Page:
The reason why I would like to use rectified AC is because I want to keep the magnetic field inside the coil unidirectional. A changing magnetic field induces current in the coil and vice versa. Although the current now flows in a single direction, its magnitude changes with time, it does not seem to me that using DC ripples would contradict Faraday's law.

  1. Hysteresis loss (this is now gone since the magnetic dipole moment won't spin due to the unidirectional field )
  2. Eddy current (this should still be here???....)

Thank you.


The unidirectional magnetic field is for alignment applications, I was wondering if I could get both heating and alignment at the same time without resorting to a mechanical switch that changes the AC source to a DC source. From the answers so far, it seems it is not recommended.

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    \$\begingroup\$ The average voltage on an inductor has to be zero, otherwise current will go to infinity (ideally speaking) \$\endgroup\$ – Andrés Aug 17 '18 at 20:33
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    \$\begingroup\$ @Andrés . . write it up as an answer Andres. You are correct. There will be induction heating as the current increases, and before the fuse blows. \$\endgroup\$ – Marla Aug 17 '18 at 20:59
  • \$\begingroup\$ I wanted to get both heating and magnetic field alignment at the same time, but it seems I was too greedy. Lol. \$\endgroup\$ – John Aug 20 '18 at 15:42

What you are really trying to do is add DC bias current so that the coil current never has a zero crossing. This is misguided. The losses in the coil are basically entirely resistive, and will be a function of the RMS current. Adding DC bias to the AC current will only increase the dissipation in the coil without increasing the heating in the work piece. The work piece in an induction coil is actually like a magnetic core. Any hysteresis loss which occurs in the work piece helps you attain your goal of heating up the work piece. Hope this is clear.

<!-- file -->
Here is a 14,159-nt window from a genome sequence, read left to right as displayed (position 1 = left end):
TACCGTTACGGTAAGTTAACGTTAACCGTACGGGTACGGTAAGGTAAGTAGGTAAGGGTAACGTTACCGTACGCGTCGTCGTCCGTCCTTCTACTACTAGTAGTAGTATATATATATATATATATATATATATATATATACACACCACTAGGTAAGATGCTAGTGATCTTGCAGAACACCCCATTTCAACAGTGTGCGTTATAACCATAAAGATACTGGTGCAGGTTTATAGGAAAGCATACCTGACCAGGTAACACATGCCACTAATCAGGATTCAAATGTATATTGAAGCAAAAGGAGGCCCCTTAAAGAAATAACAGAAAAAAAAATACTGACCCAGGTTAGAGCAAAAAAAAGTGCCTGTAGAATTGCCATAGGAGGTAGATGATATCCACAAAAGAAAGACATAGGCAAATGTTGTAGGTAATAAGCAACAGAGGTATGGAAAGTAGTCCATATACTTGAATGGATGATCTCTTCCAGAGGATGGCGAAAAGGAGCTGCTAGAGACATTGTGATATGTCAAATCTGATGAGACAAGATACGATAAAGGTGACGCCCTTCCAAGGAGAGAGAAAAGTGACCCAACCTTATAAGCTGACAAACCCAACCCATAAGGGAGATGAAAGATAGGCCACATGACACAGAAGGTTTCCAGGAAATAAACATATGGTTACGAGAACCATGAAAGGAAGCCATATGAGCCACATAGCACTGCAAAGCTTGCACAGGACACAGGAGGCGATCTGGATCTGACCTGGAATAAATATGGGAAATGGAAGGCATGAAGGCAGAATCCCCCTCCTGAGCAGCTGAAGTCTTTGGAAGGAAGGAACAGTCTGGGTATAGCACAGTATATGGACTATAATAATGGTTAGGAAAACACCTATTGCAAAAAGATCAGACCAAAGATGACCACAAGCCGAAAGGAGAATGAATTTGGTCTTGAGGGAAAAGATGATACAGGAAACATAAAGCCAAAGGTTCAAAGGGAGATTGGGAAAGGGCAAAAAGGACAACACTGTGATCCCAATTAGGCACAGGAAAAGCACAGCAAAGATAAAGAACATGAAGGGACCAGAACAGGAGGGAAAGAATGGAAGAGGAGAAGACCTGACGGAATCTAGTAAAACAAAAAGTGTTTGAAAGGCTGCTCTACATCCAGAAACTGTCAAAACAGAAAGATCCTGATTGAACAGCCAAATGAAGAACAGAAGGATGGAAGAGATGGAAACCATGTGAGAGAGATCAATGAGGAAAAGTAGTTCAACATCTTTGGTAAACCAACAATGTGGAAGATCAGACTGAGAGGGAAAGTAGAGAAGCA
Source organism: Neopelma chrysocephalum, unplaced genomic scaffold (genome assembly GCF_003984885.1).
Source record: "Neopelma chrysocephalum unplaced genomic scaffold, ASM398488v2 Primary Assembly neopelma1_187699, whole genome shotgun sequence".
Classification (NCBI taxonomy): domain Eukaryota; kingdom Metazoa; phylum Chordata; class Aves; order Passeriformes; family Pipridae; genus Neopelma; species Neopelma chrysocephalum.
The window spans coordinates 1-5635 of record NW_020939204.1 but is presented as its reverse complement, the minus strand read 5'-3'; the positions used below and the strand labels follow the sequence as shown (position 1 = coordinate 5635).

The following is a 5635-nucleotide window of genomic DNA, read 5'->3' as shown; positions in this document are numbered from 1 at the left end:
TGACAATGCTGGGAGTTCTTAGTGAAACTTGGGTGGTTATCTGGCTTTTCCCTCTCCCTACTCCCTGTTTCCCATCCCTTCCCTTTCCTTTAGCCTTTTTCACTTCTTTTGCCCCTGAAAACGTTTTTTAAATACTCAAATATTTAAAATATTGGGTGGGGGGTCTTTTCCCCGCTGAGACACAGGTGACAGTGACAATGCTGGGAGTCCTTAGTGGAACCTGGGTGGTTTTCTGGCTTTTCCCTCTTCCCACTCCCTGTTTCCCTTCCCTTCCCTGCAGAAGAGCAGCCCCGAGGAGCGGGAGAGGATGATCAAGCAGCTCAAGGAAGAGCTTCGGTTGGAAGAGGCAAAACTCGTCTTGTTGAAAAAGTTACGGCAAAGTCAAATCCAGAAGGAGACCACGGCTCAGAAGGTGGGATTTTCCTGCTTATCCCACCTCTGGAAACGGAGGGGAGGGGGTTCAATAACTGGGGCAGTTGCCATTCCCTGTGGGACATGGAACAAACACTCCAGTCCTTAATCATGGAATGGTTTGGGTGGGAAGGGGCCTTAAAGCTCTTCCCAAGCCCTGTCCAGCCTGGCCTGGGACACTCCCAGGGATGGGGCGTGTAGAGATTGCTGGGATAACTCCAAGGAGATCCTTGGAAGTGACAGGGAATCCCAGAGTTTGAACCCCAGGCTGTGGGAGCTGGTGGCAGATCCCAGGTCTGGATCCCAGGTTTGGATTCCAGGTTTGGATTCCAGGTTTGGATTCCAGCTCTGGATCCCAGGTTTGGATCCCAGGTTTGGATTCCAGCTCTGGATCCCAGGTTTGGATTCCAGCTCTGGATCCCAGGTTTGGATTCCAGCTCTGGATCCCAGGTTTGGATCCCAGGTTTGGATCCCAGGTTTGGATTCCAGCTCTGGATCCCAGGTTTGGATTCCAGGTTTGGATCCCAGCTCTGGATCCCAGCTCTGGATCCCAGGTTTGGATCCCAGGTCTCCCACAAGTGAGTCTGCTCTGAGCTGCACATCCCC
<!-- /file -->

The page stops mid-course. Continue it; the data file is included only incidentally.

Hysteresis loss (this is now gone since the magnetic dipole moment won't spin due to the unidirectional field )

If you are "pushing" a magnetic field into a target in order to warm it up then the core material has to be "open" and, the chances of reaching any significant level of hysteresis losses or core saturation are very, very minimal.

This means that there is no benefit in what you suggest and, given that the average DC level is now significant this will produce an average coil current that produces \$I^2R\$ losses in the coil and has no benefit at all.

In fact, if there is any hysteresis losses in the open core these will be made worse by the standing DC current causing core saturation and bigger hysteresis losses.

There is no sense in what you propose.

  • \$\begingroup\$ Also, since you are trying to heat the core, hysteresis loss in the core works in your favor. \$\endgroup\$ – mkeith Aug 18 '18 at 15:57

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